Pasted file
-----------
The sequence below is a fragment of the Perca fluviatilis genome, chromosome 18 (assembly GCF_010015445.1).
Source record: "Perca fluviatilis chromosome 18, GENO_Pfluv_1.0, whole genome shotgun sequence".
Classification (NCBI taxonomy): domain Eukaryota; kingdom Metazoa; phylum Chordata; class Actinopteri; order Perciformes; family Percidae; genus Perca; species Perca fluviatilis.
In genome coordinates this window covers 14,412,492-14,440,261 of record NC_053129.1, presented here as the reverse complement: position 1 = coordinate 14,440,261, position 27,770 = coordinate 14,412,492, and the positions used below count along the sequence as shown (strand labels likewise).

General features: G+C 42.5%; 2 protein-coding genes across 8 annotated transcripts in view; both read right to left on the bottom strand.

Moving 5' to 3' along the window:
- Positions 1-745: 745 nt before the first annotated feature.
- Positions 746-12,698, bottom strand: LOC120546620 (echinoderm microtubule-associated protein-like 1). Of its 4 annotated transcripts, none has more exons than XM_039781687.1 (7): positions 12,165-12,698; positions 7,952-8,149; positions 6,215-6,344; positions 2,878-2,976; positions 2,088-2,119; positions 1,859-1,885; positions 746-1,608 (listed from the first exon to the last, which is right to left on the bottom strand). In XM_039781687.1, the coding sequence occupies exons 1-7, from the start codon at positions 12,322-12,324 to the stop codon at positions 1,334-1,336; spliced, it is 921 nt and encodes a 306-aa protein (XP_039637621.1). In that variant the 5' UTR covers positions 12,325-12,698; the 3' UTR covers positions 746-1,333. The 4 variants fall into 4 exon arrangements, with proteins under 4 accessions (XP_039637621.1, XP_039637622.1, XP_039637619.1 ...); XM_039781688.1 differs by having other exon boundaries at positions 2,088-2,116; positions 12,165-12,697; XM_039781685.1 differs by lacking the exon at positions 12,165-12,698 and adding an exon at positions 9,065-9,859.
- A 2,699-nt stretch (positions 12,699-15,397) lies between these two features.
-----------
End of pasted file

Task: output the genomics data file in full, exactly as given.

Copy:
The sequence below is a fragment of the Perca fluviatilis genome, chromosome 18 (assembly GCF_010015445.1).
Source record: "Perca fluviatilis chromosome 18, GENO_Pfluv_1.0, whole genome shotgun sequence".
Classification (NCBI taxonomy): domain Eukaryota; kingdom Metazoa; phylum Chordata; class Actinopteri; order Perciformes; family Percidae; genus Perca; species Perca fluviatilis.
In genome coordinates this window covers 14,412,492-14,440,261 of record NC_053129.1, presented here as the reverse complement: position 1 = coordinate 14,440,261, position 27,770 = coordinate 14,412,492, and the positions used below count along the sequence as shown (strand labels likewise).

General features: G+C 42.5%; 2 protein-coding genes across 8 annotated transcripts in view; both read right to left on the bottom strand.

Moving 5' to 3' along the window:
- Positions 1-745: 745 nt before the first annotated feature.
- Positions 746-12,698, bottom strand: LOC120546620 (echinoderm microtubule-associated protein-like 1). Of its 4 annotated transcripts, none has more exons than XM_039781687.1 (7): positions 12,165-12,698; positions 7,952-8,149; positions 6,215-6,344; positions 2,878-2,976; positions 2,088-2,119; positions 1,859-1,885; positions 746-1,608 (listed from the first exon to the last, which is right to left on the bottom strand). In XM_039781687.1, the coding sequence occupies exons 1-7, from the start codon at positions 12,322-12,324 to the stop codon at positions 1,334-1,336; spliced, it is 921 nt and encodes a 306-aa protein (XP_039637621.1). In that variant the 5' UTR covers positions 12,325-12,698; the 3' UTR covers positions 746-1,333. The 4 variants fall into 4 exon arrangements, with proteins under 4 accessions (XP_039637621.1, XP_039637622.1, XP_039637619.1 ...); XM_039781688.1 differs by having other exon boundaries at positions 2,088-2,116; positions 12,165-12,697; XM_039781685.1 differs by lacking the exon at positions 12,165-12,698 and adding an exon at positions 9,065-9,859.
- A 2,699-nt stretch (positions 12,699-15,397) lies between these two features.